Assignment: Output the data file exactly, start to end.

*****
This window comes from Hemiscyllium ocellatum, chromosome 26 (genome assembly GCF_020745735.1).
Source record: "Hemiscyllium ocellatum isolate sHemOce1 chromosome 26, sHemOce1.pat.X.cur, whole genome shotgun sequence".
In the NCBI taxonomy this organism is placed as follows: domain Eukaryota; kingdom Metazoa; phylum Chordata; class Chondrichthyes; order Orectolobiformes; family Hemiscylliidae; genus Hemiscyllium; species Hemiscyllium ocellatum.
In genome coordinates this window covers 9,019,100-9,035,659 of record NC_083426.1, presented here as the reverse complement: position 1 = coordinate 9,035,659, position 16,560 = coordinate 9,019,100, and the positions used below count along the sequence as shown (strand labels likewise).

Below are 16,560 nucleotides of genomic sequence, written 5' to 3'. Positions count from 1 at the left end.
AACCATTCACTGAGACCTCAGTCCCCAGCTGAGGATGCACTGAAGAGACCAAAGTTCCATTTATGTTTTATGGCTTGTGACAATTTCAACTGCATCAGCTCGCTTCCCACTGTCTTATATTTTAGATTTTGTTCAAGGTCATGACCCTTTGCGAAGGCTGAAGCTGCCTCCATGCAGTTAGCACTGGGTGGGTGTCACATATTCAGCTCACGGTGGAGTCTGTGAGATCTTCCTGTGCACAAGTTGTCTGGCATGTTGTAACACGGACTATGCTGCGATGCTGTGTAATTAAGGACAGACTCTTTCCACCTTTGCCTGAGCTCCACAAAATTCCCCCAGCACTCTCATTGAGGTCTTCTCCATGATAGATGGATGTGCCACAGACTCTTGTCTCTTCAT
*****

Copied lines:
This window comes from Hemiscyllium ocellatum, chromosome 26 (genome assembly GCF_020745735.1).
Source record: "Hemiscyllium ocellatum isolate sHemOce1 chromosome 26, sHemOce1.pat.X.cur, whole genome shotgun sequence".
In the NCBI taxonomy this organism is placed as follows: domain Eukaryota; kingdom Metazoa; phylum Chordata; class Chondrichthyes; order Orectolobiformes; family Hemiscylliidae; genus Hemiscyllium; species Hemiscyllium ocellatum.
In genome coordinates this window covers 9,019,100-9,035,659 of record NC_083426.1, presented here as the reverse complement: position 1 = coordinate 9,035,659, position 16,560 = coordinate 9,019,100, and the positions used below count along the sequence as shown (strand labels likewise).

Below are 16,560 nucleotides of genomic sequence, written 5' to 3'. Positions count from 1 at the left end.
AACCATTCACTGAGACCTCAGTCCCCAGCTGAGGATGCACTGAAGAGACCAAAGTTCCATTTATGTTTTATGGCTTGTGACAATTTCAACTGCATCAGCTCGCTTCCCACTGTCTTATATTTTAGATTTTGTTCAAGGTCATGACCCTTTGCGAAGGCTGAAGCTGCCTCCATGCAGTTAGCACTGGGTGGGTGTCACATATTCAGCTCACGGTGGAGTCTGTGAGATCTTCCTGTGCACAAGTTGTCTGGCATGTTGTAACACGGACTATGCTGCGATGCTGTGTAATTAAGGACAGACTCTTTCCACCTTTGCCTGAGCTCCACAAAATTCCCCCAGCACTCTCATTGAGGTCTTCTCCATGATAGATGGATGTGCCACAGACTCTTGTCTCTTCAT